Marginal utility vs LTV
The beauty of the competitive free market is that in the absence of interference it makes it possible to dispose of "Marginal Utility" prices. This is why I have respect for competitive free markets in the first place.
Of course there is a disclaimer. Even a competitive free market is not a panacea. Too many things can still go wrong. It may happen that not enough information is available to consumers. Consumers could be gullible to a degree when fraud is more profitable than honest competition. There may be production bottlenecks or shortages of row materials. Markets participants could become locked in a negative-sum game, which the consumer must pay for. Or there could exist a monopolized market somewhere else, and its effects can spread like cancer, poisoning the otherwise healthy segments of the market. Not to mention the overhead when each producer has to employ its own clerical staff, and the possibility that having a large number of small competitors may destroy the economy of scale.
Having said that, in those happy situations when none of these restrictions apply, a competitive free market can be surprisingly efficient. And then we enjoy the LTV price of goods and services (LTV stands for the Labor Theory of Value) that remains the Holy Grail of Marxists. There is, of course, some extra overhead in the amount of 5-10% to allow for a small profit margin, but let's get real: 10% is not something to get obsessed about. As far as economic theory is concerned, it is well within the margin of error.
The trouble starts when American enterpreneurs begin to explain why they should derive their prices from "Marginal Utility". Wikepedia defines the concept thus: "For example, a ration of water might be used to sustain oneself, a dog, or a rose bush. Say that a given person gives her own sustenance highest priority, that of the dog next highest priority, and lowest priority to saving the roses. In that case, if the individual has two rations of water, then the marginal utility of either of those rations is that of sustaining the dog. The marginal utility of a third unit would be that of watering the roses."
So if you listen to this theory, then you have to recognize the constitutional right of businesses to charge $100,000, $1000, and $10 for the first, the second, and the third unit respectively.
But unfortunately for the Marginal Utility hypothesis, the harsh reality of competition instantly destroys these rosy income projections. What will happen in reality is that the person will dispatch the neighbor's boy to the nearest well to bring the first, the second, and the third unit for a buck apiece. Poof go the dreams of our dedicated enterpreneurs! The LTV has put a ceiling above the price of water. Water doesn't cost more than $1 per unit because producing a unit requires only $1 worth of labor. If some ambitious individual tries to charge more, then someone else is aways ready to do it for a buck.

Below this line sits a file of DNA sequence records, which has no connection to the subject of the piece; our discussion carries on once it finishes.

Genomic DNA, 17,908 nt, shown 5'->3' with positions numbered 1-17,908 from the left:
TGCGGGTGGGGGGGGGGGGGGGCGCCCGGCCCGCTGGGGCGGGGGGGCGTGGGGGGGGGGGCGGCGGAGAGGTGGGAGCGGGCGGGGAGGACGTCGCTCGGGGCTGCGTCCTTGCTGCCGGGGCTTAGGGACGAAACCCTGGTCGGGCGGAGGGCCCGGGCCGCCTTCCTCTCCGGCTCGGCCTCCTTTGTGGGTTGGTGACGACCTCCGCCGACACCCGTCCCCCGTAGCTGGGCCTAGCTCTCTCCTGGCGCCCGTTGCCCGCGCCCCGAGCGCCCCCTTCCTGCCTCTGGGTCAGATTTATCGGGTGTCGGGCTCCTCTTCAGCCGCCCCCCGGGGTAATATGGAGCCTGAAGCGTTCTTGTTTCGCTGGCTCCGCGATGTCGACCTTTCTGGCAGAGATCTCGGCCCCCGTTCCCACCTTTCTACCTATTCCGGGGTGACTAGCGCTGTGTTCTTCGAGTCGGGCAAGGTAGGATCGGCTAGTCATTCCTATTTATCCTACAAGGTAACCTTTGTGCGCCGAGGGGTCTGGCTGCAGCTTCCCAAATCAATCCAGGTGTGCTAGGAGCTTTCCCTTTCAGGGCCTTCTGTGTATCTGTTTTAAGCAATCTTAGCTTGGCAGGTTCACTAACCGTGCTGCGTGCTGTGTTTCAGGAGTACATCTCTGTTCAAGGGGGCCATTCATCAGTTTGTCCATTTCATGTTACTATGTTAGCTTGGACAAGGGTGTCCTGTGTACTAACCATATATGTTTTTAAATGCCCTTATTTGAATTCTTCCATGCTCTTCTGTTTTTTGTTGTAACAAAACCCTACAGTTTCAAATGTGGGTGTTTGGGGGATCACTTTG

OK, water is realy a commodity, but the same idea still applies to other consumer goods, and to production goods as well. Replace water with a tractor, a computer, or some measuring instrument. As long as there are thousands of small factories that could take the order, the situation will not be any different. Those of us who remember paying $3000 for a lousy 486 computer with a flickering screen and a dial-up modem will agree that if they had to pay $3000 for the computer on their desk, they would accept that price. Luckily for us, we can always turn to AMD if Intel takes the Marginal Utility theory too seriously.
Does it mean that Marginal Utility has no legitimate role to play? Of course not! We can't avoid it when we consider some expensive project like taking a tourist to the Moon. After all, the expenses in such a project could well exceed the maximum price that anyone will pay. One can say that here LTV is currently greater than Marginal Utility, and so it's the marginal utility analysis that discourages us from launching this money-losing project.
Of course LTV also comes with its limitations. If everybody in the village is already employed on the nearest farm, then you'll have to offer them something like $7 an hour for the water. By the same token, if every factory is already busy with other orders, you may have to pay more than LTV price, though less than Marginal Utility price. You are competing with other consumers for the valuable factory resource. So one needs to have lots of factories in order to use LTV. If Karl Marx were appointed president of Afghanistan tomorrow, electricity would still be priced based on Marginal Utility until enough power plants are built.
But of course technology marches on, and eventually you have an overproduction of capital chasing ever diminishing returns. And then one day there comes a moment when the developed state of the economy well justifies LTV pricing of both consumption AND production goods, but the capitalists still feel nostalgic about those $100,000 units of water. And then you get a Marginal Utility Theory whose purpose is to discredit the idea of a buyer's market.